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An action for alleged medical malpractice, lack of informed consent


An action for alleged medical malpractice, lack of informed consent, and negligent hiring on behalf of the complainant child was commenced by his mother and natural guardian. The complaint arising out of the alleged negligence of the accused parties during the care and treatment rendered to the child’s mother during her pregnancy, labor and delivery, resulting in the premature birth of the child, and the alleged negligence of the accused parties in their care and treatment of the child causing the child to sustain severe and serious birth injury, including brain damage.

To support the motion brought by the physicians and the University Associates in Obstetrics & Gynecology, they have submitted an attorney’s affirmation; copies of the pleadings, answers, verified bill of particulars; a copy of the complainants’ medical records; and the affidavit of a medical expert.

The expert for the accused and University Associates in Obstetrics & Gynecology has submitted an affidavit wherein she sets forth that she reviewed various materials including the child’s verified bill of particulars and pertinent medical records and the testimonies of the parties to the action. However, a copy of the accused parties’ testimonies referred to have not been provided with the moving papers or an affidavit by any of the accused parties in support of the motion as required by the law. Additionally, the notarized affidavit of the expert does not comport with the requirements of the law. Therefore, the moving papers are insufficient as a matter of law.

A board certified expert in Obstetrics and Gynecology of the accused parties with a sub-certification in the field of Maternal-Fetal Medicine states that it is her opinion based upon a reasonable degree of medical certainty that the physicians did not depart from good and accepted medical practice with respect to any involvement they had with the care and treatment of the complainant woman and her child.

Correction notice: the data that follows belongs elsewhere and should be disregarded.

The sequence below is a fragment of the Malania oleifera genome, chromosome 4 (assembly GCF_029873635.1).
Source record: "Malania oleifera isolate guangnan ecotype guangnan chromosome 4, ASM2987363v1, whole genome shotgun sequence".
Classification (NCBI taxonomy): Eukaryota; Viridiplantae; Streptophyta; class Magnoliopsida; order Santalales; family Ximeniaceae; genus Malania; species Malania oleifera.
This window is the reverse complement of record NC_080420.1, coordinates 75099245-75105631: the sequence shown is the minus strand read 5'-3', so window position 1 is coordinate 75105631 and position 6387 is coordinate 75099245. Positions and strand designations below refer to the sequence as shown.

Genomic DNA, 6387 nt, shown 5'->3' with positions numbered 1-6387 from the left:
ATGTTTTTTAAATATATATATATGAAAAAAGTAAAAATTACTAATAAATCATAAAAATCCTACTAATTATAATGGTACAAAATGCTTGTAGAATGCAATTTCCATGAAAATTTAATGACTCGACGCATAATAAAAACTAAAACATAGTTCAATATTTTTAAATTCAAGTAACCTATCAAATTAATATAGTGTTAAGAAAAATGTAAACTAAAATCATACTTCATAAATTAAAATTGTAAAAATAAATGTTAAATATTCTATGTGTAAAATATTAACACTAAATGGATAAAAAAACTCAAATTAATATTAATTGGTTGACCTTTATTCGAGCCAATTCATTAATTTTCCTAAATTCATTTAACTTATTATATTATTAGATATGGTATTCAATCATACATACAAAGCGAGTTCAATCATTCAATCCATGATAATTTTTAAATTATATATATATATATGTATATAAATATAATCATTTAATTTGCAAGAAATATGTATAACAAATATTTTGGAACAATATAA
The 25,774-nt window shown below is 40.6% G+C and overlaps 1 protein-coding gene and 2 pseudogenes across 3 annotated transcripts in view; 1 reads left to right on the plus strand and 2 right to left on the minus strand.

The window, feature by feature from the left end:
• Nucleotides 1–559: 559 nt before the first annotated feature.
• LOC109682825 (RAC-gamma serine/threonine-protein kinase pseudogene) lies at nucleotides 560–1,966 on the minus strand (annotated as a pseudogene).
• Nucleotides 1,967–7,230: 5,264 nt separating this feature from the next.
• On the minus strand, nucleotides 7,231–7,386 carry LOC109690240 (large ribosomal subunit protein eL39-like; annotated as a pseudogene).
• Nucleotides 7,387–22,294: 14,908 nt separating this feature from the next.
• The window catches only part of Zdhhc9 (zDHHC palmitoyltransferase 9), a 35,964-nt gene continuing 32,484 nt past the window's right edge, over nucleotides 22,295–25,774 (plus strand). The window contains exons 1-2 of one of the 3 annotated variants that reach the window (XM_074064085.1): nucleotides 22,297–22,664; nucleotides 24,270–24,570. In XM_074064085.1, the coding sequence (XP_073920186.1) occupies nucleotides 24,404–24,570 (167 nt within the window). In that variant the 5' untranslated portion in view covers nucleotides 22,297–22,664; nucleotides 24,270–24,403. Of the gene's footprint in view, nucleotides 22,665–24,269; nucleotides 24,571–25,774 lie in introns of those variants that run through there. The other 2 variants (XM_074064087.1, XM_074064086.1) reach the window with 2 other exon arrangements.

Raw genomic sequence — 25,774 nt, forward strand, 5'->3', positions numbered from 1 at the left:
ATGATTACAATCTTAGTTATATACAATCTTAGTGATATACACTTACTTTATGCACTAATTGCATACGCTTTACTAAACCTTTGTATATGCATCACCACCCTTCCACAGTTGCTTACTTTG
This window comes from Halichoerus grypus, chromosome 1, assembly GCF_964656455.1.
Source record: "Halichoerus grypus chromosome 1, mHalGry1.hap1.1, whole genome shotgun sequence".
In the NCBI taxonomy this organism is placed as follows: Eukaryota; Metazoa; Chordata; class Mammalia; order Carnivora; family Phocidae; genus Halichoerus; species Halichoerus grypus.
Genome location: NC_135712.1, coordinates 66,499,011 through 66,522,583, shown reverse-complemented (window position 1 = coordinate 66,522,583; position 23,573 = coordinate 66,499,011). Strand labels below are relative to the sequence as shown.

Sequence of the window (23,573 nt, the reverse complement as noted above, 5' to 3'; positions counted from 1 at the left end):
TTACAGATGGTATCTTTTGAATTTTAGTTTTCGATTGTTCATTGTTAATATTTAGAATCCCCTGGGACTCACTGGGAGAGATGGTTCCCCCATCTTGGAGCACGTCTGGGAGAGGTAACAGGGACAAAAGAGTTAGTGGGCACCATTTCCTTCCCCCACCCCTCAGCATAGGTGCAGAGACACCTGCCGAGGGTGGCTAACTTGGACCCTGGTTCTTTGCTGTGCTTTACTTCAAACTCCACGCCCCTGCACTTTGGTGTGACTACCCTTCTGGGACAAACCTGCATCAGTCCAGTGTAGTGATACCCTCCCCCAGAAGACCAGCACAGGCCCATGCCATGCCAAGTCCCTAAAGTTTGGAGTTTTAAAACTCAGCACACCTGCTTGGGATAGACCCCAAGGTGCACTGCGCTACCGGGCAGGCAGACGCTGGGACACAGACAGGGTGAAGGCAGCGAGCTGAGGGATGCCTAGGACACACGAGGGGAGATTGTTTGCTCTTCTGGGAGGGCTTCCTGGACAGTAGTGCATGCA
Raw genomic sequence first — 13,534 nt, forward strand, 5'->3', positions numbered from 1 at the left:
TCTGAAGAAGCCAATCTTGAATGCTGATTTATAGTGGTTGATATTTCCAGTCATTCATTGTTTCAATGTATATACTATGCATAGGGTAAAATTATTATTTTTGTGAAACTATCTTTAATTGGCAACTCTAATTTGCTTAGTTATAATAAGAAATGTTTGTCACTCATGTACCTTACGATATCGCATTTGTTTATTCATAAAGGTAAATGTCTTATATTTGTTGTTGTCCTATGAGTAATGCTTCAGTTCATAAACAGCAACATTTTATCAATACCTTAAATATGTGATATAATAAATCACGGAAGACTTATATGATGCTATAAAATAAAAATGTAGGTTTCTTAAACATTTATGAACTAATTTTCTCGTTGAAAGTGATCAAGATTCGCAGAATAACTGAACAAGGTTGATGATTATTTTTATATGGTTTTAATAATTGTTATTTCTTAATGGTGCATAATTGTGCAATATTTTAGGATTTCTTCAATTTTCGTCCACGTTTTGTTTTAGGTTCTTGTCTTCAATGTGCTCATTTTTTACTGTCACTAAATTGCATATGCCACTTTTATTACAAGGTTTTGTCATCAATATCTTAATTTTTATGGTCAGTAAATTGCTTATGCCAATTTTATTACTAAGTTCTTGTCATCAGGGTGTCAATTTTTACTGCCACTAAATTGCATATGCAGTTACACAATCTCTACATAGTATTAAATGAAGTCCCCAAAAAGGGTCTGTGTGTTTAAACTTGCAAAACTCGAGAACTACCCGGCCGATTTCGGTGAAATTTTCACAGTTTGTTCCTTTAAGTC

The Brooklyn gynecologist sets forth that at the time of her presentation to the Hospital on May 21, 2000, the woman was a 34-year old female who had no living children and had two terminated pregnancies. At about 7:55 a.m., a fellow doctor conducted a speculum examination which revealed bulging membranes and no palpable cervix. The bedside sonogram indicated the fetus was in a breech position with hour glassing membranes. The cervix appeared to be two centimeters dilated and two centimeters in length. The woman was administered with medicines and she was advised of the mode of delivery and need for transport. She was thereafter transported to the University Hospital. Arrangements for transport were accepted by the University Hospital doctor. The gynecologist sets forth that there is no evidence in the chart to support that the University Hospital doctor who accepted the woman ever examined or her, with his role limited to accepting transfer of the woman to the University Hospital. The gynecologist does not set forth the standard of care for a physician accepting a transfer presenting at approximately twenty-five weeks gestation with bulging, hour glassing membranes, no palpable cervix, breech presentation, a cervix two centimeters dilated and two centimeters in length, and how the doctor complied with the standard of care. Therefore, even if the affidavit were in admissible form, the doctor has not established a legitimate entitlement to summary judgment to dismiss the complaint.